Dee Teal is an enterprise project manager, occasional web developer, community organiser, trainer, blogger and all-around WordPress enthusiast. Code Like a Girl chatted with her about freelancing as a woman in tech and finding strength in the global open source WordPress community.
You can find Dee working as a project manager leading a team of seven developers at Human Made, after transitioning from freelance web development recently.
She considers it vitally important to keep giving back to the network that helped her grow and she works hard to give others the same supportive experience that she had. She’s grateful that the company she now works for actively supports these efforts.
Dee’s journey shows that it’s possible and really rewarding to work remotely while still being a big part of a community related to your industry. She demonstrates the possibility of taking hold of your own destiny as a woman in tech in Australia. We chatted with her about how she makes it all work and what it's been like so far.
CLG: Hi Dee! To start with: how did you get into programming?
DT: I had shown an aptitude for it in school, but that was before the tech industry was anything like it is now, so I wasn’t encouraged. I circled back to it initially by having to edit HTML emails for a boss I was working for… I learned in that experience that it was something I was good at, and it was challenging and interesting so I pursued it.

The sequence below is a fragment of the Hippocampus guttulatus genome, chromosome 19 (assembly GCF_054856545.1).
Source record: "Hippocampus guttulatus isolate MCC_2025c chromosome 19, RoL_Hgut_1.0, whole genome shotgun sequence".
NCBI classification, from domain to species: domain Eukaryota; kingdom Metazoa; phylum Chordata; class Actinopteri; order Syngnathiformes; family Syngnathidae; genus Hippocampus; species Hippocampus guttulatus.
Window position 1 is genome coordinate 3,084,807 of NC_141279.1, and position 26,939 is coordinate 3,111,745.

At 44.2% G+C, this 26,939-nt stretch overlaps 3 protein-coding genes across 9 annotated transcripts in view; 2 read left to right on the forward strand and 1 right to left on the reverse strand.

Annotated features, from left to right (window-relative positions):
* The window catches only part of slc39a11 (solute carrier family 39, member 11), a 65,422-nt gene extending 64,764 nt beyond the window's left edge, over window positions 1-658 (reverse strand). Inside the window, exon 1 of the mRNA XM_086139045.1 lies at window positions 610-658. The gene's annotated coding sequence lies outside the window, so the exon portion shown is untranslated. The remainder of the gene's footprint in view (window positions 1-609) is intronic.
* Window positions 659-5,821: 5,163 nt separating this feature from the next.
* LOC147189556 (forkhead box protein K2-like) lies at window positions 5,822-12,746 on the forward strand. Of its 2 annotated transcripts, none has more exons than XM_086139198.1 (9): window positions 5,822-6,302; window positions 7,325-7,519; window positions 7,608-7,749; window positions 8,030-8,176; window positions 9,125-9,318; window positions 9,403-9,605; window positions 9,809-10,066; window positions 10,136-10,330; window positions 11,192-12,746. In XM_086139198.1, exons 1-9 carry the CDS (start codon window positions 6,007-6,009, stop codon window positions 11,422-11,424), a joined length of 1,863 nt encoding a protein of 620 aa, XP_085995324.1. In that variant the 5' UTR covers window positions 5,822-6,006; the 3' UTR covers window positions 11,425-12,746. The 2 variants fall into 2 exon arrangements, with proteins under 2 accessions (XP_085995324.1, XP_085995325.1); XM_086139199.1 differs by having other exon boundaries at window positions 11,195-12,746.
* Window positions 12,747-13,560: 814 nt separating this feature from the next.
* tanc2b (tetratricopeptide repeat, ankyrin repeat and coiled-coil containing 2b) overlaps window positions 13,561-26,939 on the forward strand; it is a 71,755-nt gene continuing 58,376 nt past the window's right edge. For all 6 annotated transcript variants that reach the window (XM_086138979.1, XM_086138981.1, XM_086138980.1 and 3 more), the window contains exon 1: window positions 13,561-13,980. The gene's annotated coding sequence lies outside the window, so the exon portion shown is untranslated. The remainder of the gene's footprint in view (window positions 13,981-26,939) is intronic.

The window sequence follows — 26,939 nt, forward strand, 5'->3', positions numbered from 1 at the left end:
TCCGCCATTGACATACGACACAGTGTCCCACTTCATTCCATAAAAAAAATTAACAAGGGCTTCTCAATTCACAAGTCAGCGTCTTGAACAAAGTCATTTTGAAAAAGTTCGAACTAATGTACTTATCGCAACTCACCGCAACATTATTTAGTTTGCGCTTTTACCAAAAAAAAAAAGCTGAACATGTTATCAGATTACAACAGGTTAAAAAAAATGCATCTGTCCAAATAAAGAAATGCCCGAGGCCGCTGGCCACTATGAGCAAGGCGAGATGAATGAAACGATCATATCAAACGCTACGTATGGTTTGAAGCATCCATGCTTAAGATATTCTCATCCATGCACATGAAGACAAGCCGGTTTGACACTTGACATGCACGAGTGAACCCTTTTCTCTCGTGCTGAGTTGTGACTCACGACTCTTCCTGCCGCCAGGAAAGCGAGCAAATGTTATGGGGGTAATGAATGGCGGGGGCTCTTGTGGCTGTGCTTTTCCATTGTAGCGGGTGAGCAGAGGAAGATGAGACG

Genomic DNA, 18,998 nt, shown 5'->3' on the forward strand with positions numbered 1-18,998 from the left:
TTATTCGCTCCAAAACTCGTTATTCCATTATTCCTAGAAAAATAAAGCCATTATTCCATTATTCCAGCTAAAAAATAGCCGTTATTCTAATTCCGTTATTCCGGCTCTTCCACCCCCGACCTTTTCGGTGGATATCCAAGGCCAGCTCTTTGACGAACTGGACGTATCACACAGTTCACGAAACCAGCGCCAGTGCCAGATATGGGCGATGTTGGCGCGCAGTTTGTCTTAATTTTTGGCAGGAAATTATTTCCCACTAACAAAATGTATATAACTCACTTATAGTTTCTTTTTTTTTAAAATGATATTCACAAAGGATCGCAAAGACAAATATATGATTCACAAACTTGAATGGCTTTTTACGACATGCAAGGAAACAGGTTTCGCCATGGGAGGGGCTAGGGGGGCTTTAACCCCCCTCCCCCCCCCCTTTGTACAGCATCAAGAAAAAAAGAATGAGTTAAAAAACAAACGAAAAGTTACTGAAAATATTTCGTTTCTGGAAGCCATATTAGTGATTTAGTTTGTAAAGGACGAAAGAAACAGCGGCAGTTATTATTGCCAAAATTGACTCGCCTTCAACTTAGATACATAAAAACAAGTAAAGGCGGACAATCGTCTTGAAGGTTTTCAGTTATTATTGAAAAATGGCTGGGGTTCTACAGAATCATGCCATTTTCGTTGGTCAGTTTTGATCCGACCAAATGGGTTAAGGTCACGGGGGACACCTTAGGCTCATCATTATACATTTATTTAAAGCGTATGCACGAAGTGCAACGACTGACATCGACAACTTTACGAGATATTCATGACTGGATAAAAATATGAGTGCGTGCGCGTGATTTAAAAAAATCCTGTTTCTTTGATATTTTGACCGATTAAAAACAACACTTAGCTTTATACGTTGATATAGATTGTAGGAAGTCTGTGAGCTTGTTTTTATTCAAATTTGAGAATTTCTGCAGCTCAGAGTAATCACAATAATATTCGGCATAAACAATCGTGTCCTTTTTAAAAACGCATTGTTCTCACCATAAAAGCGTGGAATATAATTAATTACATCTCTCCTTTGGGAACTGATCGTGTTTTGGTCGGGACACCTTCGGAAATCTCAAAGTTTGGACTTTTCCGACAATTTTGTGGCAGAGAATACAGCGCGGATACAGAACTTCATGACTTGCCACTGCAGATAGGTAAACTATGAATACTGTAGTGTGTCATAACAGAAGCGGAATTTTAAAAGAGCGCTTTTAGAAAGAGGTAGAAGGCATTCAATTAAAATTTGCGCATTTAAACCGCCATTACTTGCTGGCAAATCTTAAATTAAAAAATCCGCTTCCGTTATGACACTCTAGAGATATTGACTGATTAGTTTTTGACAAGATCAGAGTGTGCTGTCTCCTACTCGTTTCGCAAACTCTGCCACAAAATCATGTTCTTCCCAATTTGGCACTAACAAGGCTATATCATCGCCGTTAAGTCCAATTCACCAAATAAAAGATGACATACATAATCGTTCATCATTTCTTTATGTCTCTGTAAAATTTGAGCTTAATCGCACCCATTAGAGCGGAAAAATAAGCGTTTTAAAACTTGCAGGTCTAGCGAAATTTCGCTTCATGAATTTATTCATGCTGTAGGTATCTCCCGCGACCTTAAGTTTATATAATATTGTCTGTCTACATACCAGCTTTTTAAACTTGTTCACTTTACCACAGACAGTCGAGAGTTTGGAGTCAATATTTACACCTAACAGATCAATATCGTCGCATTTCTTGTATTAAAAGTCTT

What is your current work situation and what do you do in your everyday job?
Lately, I’ve transitioned out of ‘hands on’ programming into Project Management. I work remotely for a digital agency (Human Made) working on projects for enterprise clients, many in media and banking. I’m currently leading a team of seven developers building a custom CMS and newsroom management system for a news publisher.
Are you involved with the developer community outside of your job?
Yes! It’s one of the best things about what I’m doing. I am supported by my employer to contribute to and participate in the WordPress community, which usually means going to meetups, and travelling to WordCamps (conferences) but I’m also interested in other open source initiatives.
What’s the job market like for developers in Melbourne?
Companies seem to be looking more closely at their diversity and making more of an effort to hire minority representatives. I wish things were easier, but it seems there’s no magic wand to change culture, and I believe that it can be hard here in Australia where gender lines are often more pronounced than in other places.
I’m encouraged by the extent to which people are talking about gender diversity and working hard towards better representation of (and experience in) the market for women, driven by both men and women in the workforce. I think the going is slow, but there are improvements. I hope that before long we see a tipping point where the speed of change picks up its pace.
Did you find it difficult to enter the tech industry as a woman?
This is a difficult question to answer as a lot of what I've I done or am doing I fell in to or has come about because I’m fairly forward, confident and well connected. I realise that not everyone has the same privilege or the same smooth path.